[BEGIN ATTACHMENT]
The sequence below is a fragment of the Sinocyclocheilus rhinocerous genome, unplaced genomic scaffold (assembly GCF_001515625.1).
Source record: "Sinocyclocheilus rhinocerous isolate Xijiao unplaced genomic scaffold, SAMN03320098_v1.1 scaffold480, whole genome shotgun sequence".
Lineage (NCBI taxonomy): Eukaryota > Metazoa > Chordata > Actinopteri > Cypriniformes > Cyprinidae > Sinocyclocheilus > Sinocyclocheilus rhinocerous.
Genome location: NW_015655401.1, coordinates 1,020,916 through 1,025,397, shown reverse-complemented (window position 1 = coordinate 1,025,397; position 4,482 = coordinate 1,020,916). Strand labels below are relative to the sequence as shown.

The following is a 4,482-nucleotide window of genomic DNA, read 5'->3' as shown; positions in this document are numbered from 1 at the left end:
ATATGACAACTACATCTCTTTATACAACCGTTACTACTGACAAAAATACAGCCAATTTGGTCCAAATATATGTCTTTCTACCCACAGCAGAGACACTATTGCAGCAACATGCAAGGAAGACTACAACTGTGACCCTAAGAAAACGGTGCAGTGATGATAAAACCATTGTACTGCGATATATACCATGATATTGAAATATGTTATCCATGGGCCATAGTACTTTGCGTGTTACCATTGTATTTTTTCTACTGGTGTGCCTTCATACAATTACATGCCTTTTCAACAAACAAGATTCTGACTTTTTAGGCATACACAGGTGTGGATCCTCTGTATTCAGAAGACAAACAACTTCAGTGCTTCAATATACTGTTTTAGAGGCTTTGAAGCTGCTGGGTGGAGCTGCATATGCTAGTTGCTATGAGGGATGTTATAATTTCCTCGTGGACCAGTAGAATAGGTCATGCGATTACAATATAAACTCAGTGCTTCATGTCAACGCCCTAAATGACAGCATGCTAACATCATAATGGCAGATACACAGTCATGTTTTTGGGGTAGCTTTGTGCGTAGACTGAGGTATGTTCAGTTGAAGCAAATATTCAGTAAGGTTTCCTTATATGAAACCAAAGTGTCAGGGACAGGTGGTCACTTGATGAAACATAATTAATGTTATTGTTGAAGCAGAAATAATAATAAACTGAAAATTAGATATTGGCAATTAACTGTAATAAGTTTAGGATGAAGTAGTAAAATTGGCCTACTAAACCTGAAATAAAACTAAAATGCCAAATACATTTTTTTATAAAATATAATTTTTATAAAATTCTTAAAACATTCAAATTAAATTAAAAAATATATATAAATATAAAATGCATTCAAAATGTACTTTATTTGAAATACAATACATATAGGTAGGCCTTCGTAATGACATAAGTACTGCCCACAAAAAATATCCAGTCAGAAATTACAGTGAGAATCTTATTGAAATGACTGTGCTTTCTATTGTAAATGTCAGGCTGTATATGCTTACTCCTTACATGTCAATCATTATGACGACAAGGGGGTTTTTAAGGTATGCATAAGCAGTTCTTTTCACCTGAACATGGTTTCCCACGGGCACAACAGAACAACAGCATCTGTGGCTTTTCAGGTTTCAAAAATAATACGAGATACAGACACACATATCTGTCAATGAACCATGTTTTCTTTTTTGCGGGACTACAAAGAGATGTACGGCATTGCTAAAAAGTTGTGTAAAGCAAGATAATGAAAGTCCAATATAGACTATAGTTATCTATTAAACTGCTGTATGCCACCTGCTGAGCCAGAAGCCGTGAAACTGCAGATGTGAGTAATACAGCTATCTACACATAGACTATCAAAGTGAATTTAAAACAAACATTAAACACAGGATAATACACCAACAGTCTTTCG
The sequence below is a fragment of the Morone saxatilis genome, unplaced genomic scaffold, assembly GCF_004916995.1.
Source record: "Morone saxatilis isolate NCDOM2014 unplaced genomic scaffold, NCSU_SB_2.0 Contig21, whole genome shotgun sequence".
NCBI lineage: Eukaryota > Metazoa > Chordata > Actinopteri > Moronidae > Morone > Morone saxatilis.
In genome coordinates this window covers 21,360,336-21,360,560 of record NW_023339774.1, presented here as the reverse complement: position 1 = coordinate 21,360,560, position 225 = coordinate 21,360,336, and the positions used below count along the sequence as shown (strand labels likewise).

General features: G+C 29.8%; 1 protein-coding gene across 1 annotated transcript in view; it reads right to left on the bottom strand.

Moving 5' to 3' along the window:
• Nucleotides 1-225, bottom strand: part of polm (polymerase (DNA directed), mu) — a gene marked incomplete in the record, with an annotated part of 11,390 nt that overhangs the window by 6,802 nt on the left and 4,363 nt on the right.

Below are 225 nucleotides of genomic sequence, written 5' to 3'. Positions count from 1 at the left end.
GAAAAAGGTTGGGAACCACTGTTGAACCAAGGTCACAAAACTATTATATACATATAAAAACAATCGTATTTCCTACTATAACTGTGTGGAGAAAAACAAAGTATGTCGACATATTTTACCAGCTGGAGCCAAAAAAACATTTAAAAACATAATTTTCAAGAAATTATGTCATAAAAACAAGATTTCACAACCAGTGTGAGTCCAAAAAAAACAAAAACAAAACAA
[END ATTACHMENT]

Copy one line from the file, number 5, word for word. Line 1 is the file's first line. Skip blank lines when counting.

The following is a 4,482-nucleotide window of genomic DNA, read 5'->3' as shown; positions in this document are numbered from 1 at the left end: